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Interventions and Strategies That Maintain White Behavioral Norms in Schooling

Currently, most states are moving away from exclusionary discipline practices and instead are using alternative approaches to school discipline. Thirty states and the District of Columbia encourage districts to use alternative school discipline strategies, and 22 of these states reference specific interventions (Rafa, 2018). Instead of excluding students from the learning environment as the default consequence for their misbehavior, alternative school discipline strategies encourage educators to find the root cause of a student’s misbehavior and then address it by both repairing and building stronger relationships with the student and improving the student’s overall engagement in learning (Rafa, 2019).

The federal government continues to endorse alternative school discipline strategies through policy and funding for states, districts, and schools. In 2014, the U.S. Department of Education and Department of Justice collaborated on the Rethinking Discipline campaign to address the overuse of exclusionary discipline practices like suspensions and expulsions. Rethinking Discipline also provided states with guidance on how to implement alternatives to exclusionary discipline, reduce bias and discriminatory practices, and identify the root causes of racial disproportionality in school discipline (U.S. GAO, 2018).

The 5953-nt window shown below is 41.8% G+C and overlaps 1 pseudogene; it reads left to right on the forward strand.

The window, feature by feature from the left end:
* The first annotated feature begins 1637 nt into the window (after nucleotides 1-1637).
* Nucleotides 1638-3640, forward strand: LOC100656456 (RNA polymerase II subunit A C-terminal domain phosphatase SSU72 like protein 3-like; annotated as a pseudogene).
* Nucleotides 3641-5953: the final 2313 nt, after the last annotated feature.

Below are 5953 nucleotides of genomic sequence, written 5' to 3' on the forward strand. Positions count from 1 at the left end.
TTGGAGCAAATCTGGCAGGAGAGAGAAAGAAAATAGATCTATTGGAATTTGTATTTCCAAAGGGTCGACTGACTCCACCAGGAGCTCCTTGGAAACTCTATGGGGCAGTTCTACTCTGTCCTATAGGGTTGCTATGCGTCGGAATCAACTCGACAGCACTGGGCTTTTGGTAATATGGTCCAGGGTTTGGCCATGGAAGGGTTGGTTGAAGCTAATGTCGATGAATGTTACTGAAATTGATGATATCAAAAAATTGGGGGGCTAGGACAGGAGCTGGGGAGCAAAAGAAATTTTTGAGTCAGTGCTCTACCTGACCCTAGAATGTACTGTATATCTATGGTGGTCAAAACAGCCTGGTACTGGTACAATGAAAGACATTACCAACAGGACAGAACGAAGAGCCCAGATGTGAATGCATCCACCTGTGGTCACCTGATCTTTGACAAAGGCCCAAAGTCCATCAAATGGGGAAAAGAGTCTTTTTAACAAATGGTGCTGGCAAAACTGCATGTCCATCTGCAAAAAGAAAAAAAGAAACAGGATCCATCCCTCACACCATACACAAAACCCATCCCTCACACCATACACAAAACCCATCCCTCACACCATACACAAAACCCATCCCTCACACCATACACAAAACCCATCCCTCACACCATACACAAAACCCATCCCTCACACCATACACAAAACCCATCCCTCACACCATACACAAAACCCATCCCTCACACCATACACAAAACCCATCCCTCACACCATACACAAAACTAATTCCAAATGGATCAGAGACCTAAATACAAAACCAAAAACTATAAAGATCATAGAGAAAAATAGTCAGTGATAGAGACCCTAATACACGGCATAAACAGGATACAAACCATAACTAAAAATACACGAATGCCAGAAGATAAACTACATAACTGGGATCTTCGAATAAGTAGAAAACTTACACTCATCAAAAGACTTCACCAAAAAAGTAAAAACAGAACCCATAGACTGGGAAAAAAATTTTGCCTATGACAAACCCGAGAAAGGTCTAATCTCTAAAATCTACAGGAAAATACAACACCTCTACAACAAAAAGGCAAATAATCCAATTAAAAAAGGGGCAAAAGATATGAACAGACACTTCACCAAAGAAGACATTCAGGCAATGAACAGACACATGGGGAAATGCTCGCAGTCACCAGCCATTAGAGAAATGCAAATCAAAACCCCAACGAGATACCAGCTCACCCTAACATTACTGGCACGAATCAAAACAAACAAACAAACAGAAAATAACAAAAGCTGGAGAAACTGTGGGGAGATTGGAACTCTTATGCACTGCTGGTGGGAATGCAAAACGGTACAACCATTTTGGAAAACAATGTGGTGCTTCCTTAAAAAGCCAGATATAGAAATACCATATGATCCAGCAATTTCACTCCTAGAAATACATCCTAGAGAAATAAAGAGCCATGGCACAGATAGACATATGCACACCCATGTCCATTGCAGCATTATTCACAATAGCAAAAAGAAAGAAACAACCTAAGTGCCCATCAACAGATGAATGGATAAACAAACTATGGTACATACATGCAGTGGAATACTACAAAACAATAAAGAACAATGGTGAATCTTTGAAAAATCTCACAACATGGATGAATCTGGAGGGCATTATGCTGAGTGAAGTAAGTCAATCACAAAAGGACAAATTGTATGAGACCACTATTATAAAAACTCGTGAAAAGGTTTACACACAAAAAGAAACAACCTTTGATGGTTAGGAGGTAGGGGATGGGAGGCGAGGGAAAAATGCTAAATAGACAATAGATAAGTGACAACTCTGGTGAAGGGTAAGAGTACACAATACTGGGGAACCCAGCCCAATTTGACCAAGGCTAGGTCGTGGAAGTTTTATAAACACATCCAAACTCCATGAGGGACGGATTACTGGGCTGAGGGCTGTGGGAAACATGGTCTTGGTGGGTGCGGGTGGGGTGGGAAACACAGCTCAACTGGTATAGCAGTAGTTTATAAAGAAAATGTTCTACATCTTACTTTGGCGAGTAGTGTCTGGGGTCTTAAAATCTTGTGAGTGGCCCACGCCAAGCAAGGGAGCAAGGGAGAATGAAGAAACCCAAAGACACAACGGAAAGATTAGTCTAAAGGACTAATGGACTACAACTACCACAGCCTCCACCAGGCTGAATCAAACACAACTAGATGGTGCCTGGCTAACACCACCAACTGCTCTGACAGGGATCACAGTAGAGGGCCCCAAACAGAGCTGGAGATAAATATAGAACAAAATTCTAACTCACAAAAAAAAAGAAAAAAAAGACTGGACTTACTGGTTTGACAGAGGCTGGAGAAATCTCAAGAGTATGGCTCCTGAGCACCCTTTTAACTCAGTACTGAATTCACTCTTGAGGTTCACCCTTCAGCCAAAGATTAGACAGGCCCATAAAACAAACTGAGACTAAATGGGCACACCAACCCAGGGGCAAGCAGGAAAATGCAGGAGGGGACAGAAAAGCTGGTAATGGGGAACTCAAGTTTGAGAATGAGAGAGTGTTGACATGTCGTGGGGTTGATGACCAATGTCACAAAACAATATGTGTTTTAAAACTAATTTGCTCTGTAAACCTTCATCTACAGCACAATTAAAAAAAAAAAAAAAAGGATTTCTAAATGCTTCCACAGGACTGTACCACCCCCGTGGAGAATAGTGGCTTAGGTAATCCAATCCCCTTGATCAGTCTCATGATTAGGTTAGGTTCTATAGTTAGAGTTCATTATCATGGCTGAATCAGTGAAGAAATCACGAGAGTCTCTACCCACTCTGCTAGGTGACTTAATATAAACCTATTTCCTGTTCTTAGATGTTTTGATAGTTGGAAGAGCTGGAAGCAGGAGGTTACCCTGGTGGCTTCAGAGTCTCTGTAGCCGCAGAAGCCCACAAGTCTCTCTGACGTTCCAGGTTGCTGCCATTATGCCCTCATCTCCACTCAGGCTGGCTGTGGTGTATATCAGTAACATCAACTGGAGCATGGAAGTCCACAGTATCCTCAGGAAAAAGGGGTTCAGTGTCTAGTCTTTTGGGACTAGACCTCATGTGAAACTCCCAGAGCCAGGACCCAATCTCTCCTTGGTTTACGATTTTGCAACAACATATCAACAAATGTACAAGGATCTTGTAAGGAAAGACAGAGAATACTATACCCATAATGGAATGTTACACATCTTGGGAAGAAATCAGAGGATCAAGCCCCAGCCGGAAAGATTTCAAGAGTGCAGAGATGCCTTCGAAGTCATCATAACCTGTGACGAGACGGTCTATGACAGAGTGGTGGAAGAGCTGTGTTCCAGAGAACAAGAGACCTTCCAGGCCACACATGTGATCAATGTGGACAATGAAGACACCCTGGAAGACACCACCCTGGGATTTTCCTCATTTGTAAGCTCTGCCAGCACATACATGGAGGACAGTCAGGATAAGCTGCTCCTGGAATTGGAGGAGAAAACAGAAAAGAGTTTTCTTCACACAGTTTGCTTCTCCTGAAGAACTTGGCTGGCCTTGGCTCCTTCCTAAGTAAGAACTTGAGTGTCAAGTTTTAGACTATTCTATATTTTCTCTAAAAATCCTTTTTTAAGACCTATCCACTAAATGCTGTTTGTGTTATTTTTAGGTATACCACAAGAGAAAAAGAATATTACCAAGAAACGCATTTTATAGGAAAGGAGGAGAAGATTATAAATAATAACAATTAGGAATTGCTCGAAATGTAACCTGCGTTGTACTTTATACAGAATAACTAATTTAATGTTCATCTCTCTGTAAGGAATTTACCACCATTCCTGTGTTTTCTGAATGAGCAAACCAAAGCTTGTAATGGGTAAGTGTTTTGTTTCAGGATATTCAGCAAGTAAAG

Also, both the U.S. Departments of Education and Justice sponsor grant programs that promote alternatives to exclusionary discipline. From 2014-16, the U.S Department of Education awarded $130 million to states and school districts through the School Climate Transformation Grant, and 3,000 schools used this grant program to implement behavioral supports. Based on preliminary data from this grant program, participating schools have increased student attendance and now have fewer disciplinary referrals (U.S. GAO, 2018). The second U.S. Department of Education grant, Project Prevent, awarded $68 million to 20 school districts between 2015 and 2019. Project Prevent encourages districts to develop students’ conflict resolution skills, especially students who have been exposed to violence (U.S. GAO, 2018). School districts participating in Project Prevent provide mental health services to over 5,000 students and have 10,000 fewer violent behavioral incidents (U.S. GAO, 2018). Likewise, in 2014 the National Institute of Justice, a segment of the U.S. Department of Justice, launched the Comprehensive School Safety Initiative which provided $84 million to fund research projects that identify the root causes of the school-to-prison pipeline and develop interventions as alternatives to exclusionary discipline practices (U.S. GAO, 2018).